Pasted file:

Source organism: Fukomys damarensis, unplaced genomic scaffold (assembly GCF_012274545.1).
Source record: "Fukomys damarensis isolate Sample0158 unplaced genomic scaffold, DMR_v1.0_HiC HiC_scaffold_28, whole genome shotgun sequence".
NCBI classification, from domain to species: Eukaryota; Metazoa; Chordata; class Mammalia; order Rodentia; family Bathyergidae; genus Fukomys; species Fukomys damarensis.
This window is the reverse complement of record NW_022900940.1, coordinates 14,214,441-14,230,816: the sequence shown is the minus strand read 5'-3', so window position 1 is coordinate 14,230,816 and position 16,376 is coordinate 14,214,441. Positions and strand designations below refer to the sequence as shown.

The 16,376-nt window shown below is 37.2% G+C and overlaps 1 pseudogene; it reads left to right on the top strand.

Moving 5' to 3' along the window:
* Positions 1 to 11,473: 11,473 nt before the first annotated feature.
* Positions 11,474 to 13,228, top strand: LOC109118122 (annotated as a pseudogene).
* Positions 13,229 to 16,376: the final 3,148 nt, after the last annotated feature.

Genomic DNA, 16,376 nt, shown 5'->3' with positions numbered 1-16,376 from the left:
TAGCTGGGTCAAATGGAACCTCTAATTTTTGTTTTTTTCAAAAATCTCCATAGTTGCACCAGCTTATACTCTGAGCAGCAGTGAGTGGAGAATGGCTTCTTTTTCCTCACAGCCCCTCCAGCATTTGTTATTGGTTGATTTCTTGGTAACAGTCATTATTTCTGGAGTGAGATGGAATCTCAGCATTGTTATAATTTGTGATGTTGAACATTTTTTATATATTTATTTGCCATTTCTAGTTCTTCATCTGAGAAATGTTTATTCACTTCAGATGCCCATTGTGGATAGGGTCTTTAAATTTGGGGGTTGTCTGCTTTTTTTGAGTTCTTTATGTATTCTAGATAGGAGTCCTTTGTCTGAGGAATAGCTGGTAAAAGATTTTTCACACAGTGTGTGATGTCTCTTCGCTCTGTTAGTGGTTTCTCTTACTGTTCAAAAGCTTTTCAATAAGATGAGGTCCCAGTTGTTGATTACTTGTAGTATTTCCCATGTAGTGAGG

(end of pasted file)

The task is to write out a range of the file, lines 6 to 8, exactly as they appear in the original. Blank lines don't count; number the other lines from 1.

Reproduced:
Moving 5' to 3' along the window:
* Positions 1 to 11,473: 11,473 nt before the first annotated feature.
* Positions 11,474 to 13,228, top strand: LOC109118122 (annotated as a pseudogene).